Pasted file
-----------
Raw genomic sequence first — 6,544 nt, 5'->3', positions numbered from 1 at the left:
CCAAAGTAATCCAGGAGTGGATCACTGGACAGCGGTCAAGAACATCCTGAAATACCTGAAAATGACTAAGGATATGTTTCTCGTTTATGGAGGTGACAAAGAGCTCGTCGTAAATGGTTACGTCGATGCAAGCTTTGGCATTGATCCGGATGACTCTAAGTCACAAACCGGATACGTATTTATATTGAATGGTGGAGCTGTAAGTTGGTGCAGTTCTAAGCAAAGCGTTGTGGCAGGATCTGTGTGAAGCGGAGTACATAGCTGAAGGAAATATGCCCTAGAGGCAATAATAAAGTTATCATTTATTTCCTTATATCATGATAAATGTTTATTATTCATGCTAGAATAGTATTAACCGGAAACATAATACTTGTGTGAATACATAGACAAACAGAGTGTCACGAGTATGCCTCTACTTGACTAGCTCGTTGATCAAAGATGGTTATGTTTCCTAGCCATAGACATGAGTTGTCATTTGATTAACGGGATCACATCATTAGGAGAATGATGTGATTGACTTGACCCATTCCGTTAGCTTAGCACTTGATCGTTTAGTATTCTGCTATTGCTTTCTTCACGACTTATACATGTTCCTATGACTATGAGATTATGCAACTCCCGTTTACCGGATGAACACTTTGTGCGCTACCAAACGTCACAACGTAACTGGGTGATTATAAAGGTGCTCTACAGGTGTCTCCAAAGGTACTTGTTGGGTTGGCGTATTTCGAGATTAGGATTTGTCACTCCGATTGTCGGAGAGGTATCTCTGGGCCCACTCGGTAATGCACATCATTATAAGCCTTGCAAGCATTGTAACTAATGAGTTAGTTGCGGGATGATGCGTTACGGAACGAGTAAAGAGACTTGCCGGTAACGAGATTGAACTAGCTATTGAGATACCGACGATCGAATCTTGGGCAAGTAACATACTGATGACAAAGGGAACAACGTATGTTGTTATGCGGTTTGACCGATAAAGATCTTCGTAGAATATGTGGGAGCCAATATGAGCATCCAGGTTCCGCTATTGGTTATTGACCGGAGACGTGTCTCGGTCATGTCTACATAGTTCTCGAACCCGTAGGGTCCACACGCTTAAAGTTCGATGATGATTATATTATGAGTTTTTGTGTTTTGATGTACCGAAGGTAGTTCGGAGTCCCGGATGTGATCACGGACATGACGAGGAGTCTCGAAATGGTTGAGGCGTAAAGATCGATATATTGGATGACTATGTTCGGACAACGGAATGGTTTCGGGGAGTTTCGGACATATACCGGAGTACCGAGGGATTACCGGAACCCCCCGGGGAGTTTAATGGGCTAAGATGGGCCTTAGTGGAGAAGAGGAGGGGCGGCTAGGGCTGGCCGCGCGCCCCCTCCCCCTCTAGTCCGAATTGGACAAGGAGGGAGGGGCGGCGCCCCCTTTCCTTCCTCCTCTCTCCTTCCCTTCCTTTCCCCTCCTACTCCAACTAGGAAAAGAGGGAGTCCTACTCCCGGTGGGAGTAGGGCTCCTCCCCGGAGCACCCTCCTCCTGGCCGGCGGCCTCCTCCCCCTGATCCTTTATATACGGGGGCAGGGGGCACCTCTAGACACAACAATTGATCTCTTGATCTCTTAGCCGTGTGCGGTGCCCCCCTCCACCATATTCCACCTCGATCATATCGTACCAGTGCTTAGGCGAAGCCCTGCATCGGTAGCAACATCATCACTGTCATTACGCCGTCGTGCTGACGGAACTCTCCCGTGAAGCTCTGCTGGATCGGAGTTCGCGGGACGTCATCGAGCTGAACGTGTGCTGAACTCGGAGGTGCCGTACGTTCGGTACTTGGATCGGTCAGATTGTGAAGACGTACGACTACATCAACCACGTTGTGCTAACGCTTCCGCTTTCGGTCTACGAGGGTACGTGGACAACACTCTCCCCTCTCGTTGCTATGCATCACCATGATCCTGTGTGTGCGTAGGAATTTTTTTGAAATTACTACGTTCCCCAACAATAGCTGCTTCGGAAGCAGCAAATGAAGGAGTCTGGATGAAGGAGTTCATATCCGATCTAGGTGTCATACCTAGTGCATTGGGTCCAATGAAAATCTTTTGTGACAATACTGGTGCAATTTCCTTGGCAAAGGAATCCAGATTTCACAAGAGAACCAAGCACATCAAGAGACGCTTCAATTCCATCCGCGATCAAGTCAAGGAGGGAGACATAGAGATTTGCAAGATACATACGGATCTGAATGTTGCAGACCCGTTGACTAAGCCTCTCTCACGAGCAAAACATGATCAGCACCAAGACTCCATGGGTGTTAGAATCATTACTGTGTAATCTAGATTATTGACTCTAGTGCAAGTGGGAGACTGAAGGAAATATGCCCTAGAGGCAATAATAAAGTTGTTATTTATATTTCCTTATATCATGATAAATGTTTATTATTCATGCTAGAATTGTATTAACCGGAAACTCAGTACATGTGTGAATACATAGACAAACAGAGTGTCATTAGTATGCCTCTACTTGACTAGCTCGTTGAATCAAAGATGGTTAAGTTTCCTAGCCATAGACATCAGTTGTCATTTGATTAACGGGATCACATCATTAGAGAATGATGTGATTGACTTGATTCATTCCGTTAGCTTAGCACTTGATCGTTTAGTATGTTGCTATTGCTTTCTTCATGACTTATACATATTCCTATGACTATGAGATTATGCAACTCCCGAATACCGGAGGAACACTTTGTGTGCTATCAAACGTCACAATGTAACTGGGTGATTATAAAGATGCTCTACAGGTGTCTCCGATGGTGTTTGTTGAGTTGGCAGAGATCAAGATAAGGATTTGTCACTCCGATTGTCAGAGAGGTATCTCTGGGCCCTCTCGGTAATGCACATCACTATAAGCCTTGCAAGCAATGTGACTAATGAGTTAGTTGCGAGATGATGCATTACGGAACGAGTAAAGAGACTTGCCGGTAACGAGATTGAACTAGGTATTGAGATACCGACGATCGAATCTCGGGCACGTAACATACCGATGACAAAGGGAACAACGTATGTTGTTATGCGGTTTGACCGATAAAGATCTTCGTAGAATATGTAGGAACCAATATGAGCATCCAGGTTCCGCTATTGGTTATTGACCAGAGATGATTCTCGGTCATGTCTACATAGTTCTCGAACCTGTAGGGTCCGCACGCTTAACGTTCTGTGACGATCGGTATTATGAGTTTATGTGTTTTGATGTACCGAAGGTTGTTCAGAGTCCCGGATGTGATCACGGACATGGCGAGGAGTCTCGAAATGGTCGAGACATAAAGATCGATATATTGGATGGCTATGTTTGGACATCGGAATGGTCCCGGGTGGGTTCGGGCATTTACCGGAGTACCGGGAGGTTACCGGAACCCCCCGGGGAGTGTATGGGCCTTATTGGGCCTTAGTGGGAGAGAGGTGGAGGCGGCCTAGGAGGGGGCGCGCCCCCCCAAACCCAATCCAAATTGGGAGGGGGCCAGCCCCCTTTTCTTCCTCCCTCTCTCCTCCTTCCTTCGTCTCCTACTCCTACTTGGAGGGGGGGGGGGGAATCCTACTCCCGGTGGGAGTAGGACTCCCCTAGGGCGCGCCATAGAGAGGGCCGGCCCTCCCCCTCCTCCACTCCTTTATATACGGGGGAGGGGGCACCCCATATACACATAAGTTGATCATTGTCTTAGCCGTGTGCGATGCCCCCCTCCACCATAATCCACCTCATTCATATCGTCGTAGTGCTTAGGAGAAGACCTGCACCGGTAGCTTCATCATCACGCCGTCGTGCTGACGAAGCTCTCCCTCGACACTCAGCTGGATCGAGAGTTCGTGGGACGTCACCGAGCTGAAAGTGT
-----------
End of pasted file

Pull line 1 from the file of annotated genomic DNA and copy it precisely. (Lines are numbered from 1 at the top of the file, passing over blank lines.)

Raw genomic sequence first — 6,544 nt, 5'->3', positions numbered from 1 at the left: